Camping 101


Article by Kaylene Mathews

Photography by Image by chulmin park from Pixabay

With the economy slowly starting to open back up, we are flush with the anticipation of getting out of the house and experiencing a change of scenery. Looking forward to something gives us a feeling of hope that our current situation isn't going to last forever.

Now is a great time to start thinking about your next trip. If you still have lingering health concerns, a camping trip might be just what you need.

The Case for Vacationing

Traveling for fun gives you the opportunity to rest and recharge while simultaneously reducing stress. It gives our bodies a chance to rid themselves of the built-up cortisol from our daily stressors that is slowly eating away at our lives.

Vacationing makes you healthier and reduces your risk of serious health conditions like heart disease. Removed from activities and environments that are the source of our stress, we have a chance to take a breath and gain perspective.

In the Expedia Vacation Deprivation Study 2018, study participants indicated the following when asked about their vacation experiences:

  • 80% of study participants agree that regular vacations strengthen their relationship with significant other.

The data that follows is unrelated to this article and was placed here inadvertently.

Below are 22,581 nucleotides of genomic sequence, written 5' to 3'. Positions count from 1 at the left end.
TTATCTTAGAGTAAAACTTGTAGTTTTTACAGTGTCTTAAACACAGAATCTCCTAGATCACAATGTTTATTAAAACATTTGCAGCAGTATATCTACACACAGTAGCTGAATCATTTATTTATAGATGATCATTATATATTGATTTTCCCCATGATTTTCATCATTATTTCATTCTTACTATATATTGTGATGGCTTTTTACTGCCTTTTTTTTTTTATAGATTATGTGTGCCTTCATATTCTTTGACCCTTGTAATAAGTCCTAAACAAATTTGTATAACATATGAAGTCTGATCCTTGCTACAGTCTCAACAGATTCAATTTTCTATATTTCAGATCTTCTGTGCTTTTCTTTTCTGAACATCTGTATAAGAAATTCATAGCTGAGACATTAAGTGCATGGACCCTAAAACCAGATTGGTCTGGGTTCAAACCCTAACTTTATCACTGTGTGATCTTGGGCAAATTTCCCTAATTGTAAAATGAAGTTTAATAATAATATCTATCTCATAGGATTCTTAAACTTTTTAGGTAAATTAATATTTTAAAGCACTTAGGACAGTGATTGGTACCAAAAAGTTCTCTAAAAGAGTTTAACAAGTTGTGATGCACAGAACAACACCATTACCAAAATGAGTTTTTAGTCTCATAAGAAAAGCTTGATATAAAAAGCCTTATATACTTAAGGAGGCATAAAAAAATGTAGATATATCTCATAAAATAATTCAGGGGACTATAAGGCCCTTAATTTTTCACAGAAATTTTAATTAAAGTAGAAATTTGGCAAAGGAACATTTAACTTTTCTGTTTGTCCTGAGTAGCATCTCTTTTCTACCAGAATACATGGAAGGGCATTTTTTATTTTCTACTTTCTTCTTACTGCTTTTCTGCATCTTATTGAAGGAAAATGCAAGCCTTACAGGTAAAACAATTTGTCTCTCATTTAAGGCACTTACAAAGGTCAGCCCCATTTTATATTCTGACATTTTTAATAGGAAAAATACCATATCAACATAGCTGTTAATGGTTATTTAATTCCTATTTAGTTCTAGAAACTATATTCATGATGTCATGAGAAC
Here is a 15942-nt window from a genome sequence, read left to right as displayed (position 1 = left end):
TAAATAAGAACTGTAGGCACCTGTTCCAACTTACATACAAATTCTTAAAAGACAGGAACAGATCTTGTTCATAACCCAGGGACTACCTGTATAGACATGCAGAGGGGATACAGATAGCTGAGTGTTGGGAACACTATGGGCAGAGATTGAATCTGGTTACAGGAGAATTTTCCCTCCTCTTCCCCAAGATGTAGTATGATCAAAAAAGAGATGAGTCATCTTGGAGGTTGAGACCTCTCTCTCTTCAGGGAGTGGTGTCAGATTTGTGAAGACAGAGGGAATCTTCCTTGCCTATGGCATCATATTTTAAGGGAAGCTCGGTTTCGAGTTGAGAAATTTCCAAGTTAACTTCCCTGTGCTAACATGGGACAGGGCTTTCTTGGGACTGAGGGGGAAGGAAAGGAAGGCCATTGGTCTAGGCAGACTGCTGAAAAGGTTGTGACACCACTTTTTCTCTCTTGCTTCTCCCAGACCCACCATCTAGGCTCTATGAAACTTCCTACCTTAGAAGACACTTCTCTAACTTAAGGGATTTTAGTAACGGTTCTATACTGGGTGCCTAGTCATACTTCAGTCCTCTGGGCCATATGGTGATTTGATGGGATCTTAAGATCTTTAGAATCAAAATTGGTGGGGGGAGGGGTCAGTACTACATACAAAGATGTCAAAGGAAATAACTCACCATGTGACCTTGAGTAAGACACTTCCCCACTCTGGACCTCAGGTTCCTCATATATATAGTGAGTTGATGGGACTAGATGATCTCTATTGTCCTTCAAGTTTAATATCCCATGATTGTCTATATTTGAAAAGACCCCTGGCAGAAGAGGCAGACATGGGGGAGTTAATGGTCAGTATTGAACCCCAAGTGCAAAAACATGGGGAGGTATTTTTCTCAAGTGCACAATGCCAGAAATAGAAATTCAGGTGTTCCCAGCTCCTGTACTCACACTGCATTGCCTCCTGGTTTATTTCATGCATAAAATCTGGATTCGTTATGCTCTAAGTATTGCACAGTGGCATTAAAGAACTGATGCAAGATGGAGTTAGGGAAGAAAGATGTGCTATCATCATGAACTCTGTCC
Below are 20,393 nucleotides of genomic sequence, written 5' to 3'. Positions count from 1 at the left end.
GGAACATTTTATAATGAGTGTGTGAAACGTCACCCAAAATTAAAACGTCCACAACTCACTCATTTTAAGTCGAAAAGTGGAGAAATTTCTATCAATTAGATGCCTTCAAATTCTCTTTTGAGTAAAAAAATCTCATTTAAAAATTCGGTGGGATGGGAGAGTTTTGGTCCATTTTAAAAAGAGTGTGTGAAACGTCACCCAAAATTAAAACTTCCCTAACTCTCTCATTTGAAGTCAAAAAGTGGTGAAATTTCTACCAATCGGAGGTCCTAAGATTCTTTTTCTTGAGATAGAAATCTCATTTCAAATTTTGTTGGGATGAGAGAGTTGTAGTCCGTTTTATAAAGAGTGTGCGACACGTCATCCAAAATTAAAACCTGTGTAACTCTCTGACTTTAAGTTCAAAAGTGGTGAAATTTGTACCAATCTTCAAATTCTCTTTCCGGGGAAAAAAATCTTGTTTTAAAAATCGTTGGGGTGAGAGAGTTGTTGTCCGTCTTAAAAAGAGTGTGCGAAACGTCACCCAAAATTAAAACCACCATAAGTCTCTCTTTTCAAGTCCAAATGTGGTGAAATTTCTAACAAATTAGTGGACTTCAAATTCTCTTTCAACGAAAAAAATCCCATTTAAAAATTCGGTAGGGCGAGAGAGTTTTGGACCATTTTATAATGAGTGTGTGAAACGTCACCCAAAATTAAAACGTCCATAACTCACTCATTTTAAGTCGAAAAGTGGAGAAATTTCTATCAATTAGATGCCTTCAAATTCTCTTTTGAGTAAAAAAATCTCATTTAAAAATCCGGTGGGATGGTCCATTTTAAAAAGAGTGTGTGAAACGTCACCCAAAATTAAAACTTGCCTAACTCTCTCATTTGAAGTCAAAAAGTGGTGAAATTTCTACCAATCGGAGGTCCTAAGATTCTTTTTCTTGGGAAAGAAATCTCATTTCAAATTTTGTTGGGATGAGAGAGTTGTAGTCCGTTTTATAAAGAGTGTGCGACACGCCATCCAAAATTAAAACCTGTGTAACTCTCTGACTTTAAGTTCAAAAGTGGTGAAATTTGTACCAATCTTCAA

• 79% agree that vacations rekindle their relationship.
  • 90% agree that vacations help them to feel better connected to family and friends.

Traveling makes you more alert, mentally engaged and happier. Our brains love the anticipation of vacation almost as much as actually being on vacation. Studies show that people who plan and take vacations are more productive and happier than people who don't. The planning process gives you something to look forward to, which makes us naturally more hopeful. 

The Case for Camping

Camping is the one trip where you are guaranteed time in nature. Time spent outdoors saturated in natural lighting and scenery has a therapeutic effect on us. It gives us a chance to recharge our batteries and mend our fractured attention spans. Not only that, spending extended periods immersed in nature, disconnected from multi-media technology, increases performance up to 50% on creativity and problem-solving activities. Our mental, emotional and physical well-being is enhanced, and we will return to daily life better than when we left.

Being married to an Eagle Scout has definitely boosted my willingness to crawl inside a tent and brave the great outdoors overnight. With a lot of help from my husband, we have put together this quick guide to help the novice campers leave the suburbs with confidence and pitch their tent in the great outdoors.

Camping 101: The Basics

If you've never camped before, you can give it a very inexpensive test run with items you currently have in your home and a few purchases. This basic gear list is all you will need to car camp, which is mostly driving to a campsite, unloading your vehicle, and pitching your tent.

Basic Gear  

  • Tent and footprint
  • Sleeping bag(s)
  • Sleeping pad, air mattress or cot
  • A good cooler
  • Lighting
  • Camp chairs
  • Water
  • Food, cookware and serving items

Aside from the tent and sleeping items, you probably have everything you need. The items you don't have can be borrowed or purchased inexpensively.

Tents and Sleeping Gear

Basic Terminology

The terminology you need to understand for tent and sleeping gear is 1, 2, and 3 person tents as well as 2, 3, and 4 season ratings.